# Tag Info

## Hot answers tagged quantum-cryptography

14

There is, in principle, no limit to the dimension of the state space of a quantum system. This includes infinite dimension (usually countable, i.e. a separable Hilbert space) and any large but finite dimension. In the context of quantum information, systems with a state space of dimension $d\geq 2$ are usually called qudits. It's also important to mention ...

9

Well, since I'm one of the authors on the paper, let me try to answer your question. First I should explain that the paper you link to is not the original paper proposing that approach, but rather the first implementation of it (in this case using quantum optics). The original paper which introduced the Universal Blind Quantum Computing (UBQC) protocol ...

9

The question to answer is "Is N the product of P*Q?" I believe that the easiest way to understand Shor is to imagine two sine waves, one length P and one length Q. Assuming that P and Q are co-prime, then the question above can also be answered "At what point does the harmony of P overlapped with Q repeat itself?" And the answer can be determined quickly, ...

8

With Grover's algorithm, quantum computers can brute-force a block cipher with $n$-bit keys using $2^{n/2}$ steps, which is much smaller than the regular effort ($2^n$). This means, for example, that AES-128 could be broken with $2^{64}$ steps, and that AES-256 would offer the same security that AES-128 offers currently. In short, key sizes would need to be ...

7

No, Quantum Key Distribution is not any safer than conventional crypto is against an active Eve impersonating as Bob to Alice using the same equipment and knowledge as the rightful Bob (or/and impersonating as Alice to Bob using the same equipment and knowledge as the rightful Alice). Otherwise stated, QKD can resist Man Eve In The Middle only inasmuch as ...

7

The statement a 15360-bit RSA key is the equivalent to a 256-bit symmetric key does not take into account quantum algorithms. In fact, it is based on a specific computation model. It is just based on the fact that there exist sub-exponential algorithms for factoring and therefore you need longer keys than when using symmetric-key crypto where it is ...

7

Actually, if RSA is being used in a deterministic way (and the public exponent $e$ is relatively small), someone could recover the value $N$. We know that $P^e = C \bmod N$; that's equivalent to $P^e - C = kN$ for some integer $k$; if $e$ is small, then Shor's algorithm might be able to factor $P^e - C$; allowing you to recover $N$. Alternatively, if you ...

7

I see two problems with this idea. The first problem is Shor's algorithm; that's a quantum algorithm that is able to find the cycle length of a group (and if you can solve that problem, it is easy to factor and compute discrete logs). In this case, if we define the group of elements defined by the initial start state in the signature, where $H^n$ is the ...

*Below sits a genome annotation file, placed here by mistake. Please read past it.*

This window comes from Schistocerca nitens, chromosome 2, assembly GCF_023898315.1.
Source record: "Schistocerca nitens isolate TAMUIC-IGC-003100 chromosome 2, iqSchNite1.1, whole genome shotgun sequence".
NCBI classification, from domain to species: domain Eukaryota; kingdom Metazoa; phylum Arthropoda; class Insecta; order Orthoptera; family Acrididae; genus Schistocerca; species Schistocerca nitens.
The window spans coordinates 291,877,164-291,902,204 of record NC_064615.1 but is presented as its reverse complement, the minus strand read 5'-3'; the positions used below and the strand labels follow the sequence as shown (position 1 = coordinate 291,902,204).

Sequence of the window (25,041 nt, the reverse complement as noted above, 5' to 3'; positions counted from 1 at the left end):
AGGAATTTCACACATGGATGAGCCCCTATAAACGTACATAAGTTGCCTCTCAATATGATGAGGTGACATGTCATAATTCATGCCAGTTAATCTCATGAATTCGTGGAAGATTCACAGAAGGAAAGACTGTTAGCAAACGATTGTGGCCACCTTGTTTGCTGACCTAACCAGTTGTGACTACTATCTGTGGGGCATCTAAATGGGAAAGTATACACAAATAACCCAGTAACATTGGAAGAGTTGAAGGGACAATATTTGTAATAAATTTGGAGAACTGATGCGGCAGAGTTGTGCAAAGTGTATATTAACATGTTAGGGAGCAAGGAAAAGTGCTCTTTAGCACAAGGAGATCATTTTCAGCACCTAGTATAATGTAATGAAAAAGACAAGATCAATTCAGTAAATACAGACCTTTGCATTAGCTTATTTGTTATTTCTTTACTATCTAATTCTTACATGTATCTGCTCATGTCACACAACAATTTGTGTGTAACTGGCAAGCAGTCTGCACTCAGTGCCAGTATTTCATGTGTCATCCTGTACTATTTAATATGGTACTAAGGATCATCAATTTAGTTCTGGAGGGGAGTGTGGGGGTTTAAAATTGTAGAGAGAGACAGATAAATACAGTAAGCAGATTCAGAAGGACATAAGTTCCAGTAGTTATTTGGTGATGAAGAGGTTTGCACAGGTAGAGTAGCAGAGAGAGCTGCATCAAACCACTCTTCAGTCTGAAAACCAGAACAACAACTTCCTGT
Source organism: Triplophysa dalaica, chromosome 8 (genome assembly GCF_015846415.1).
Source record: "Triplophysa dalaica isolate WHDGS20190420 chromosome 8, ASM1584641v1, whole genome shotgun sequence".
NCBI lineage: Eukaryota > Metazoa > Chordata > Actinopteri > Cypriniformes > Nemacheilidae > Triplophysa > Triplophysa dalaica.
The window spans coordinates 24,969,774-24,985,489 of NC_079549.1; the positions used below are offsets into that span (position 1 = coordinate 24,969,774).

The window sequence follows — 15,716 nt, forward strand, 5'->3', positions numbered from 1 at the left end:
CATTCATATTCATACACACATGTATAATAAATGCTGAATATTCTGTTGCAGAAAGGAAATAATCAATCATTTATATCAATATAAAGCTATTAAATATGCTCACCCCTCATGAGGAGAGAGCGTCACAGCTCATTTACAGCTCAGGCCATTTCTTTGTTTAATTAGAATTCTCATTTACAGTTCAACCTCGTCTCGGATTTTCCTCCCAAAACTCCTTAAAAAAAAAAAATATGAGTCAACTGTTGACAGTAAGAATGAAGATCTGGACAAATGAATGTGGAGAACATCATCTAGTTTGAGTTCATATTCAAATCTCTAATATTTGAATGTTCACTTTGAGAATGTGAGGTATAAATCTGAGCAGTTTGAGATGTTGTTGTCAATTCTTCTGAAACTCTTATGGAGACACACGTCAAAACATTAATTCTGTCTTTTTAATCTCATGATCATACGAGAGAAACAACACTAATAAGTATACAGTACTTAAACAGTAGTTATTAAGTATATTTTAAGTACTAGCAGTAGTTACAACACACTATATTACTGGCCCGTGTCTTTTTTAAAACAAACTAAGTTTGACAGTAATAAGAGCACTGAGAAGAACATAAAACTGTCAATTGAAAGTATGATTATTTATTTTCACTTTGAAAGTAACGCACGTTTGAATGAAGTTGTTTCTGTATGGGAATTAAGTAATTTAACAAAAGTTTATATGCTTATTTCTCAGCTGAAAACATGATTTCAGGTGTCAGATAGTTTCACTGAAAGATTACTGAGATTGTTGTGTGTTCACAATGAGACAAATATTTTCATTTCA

6

Actually, most of the primitives that are currently believed to be secure FHE methods would appear to be quantum resistant; a partial list would include Craig Gentry's original scheme based on ideal lattices, BGV (based on ring-LWE), and this NTRU-based approach. All three are based on hard problems that are not susceptible to Shor's algorithm.

5

What's to guarantee authentication or message integrity (particularly when Alice and Bob are exchanging which filters were correct and so on)? A pre-authenticated classical channel is an essential requirement in addition to the quantum channel on which the quantum key exchange (QKE) is performed. This implies that Alice and Bob must share an initial secret ...

5

Let’s take your questions in order. Note that I’m a physicist working in quantum cryptography, so my opinion on this might be biased 1. What about authentication ? The classical channel between Alice and Bob has to be authenticated in order for the protocol to work. Formally, this is a pre-requisite for quantum key distribution (QKD), and is not part of ...

5

QKD aims at exchanging key material to be used with encryption based on OTPs between two parties and thus to achieve perfect secrecy for transmitted messages. There are, however, several drawbacks for practical use in a wired setting of QKD (required hardware and their vulnerability to hacks, limited distance) which does not support their use for end-to-...

5

The standard answer in the research literature is to use information-theoretically secure message authentication codes, typically universal hashing (aka Carter-Wegman authenticators). Of course, you could use computationally-secure message authentication codes, like CMAC or HMAC, if you wanted, though that would partly defeat one of the reasons for using ...

4

Well, to understand why QKD is often associated with OTP, we need to review what Quantum crypto is, and why it claims to be secure. Overall, we know of three implementable paradigms for cryptographical security: Informational: the attacker does not have enough information to determine the plaintext from the ciphertext Computational complexity: the process ...

3